123 Facts About Gary Cooper


Gary Cooper won the Academy Award for Best Actor twice and had a further three nominations, as well as an Academy Honorary Award in 1961 for his career achievements.


Gary Cooper was one of the top-10 film personalities for 23 consecutive years and one of the top money-making stars for 18 years.


Gary Cooper's career spanned 36 years, from 1925 to 1961, and included leading roles in 84 feature films.


Gary Cooper was a major movie star from the end of the silent film era through to the end of the golden age of classical Hollywood.


Gary Cooper began his career as a film extra and stunt rider, but soon landed acting roles.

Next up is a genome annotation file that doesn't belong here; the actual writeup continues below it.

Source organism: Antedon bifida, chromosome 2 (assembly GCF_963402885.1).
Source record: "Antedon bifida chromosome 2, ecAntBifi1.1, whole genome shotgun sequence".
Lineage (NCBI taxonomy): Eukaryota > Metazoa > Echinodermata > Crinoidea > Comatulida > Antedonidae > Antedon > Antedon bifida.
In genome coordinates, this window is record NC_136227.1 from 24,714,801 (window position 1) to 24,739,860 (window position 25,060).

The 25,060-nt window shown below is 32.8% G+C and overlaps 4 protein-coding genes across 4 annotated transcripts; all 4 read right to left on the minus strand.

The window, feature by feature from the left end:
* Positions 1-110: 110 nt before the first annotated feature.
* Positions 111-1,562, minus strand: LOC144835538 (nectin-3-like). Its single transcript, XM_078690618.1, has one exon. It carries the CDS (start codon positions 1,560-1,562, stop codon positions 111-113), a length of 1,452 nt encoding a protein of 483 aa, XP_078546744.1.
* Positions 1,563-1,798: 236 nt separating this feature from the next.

Gary Cooper later portrayed more mature characters at odds with the world in films such as The Fountainhead and High Noon.


Frank James Gary Cooper was born in Helena, Montana, on May 7,1901, the younger of two sons of English parents Alice and Charles Henry Gary Cooper.


Gary Cooper's father came from Houghton Regis, Bedfordshire, and became a prominent lawyer, rancher, and Montana Supreme Court justice.


Gary Cooper's mother hailed from Gillingham, Kent, and married Charles in Montana.


Gary Cooper studied Latin, French, and English history at Dunstable until 1912.


Gary Cooper received his confirmation in the Church of England at the Church of All Saints in Houghton Regis on December 3,1911.


Gary Cooper's mother accompanied her sons back to the US in August 1912, and Cooper resumed his education at Johnson Grammar School in Helena.


When Gary Cooper was 15, he injured his hip in a car accident.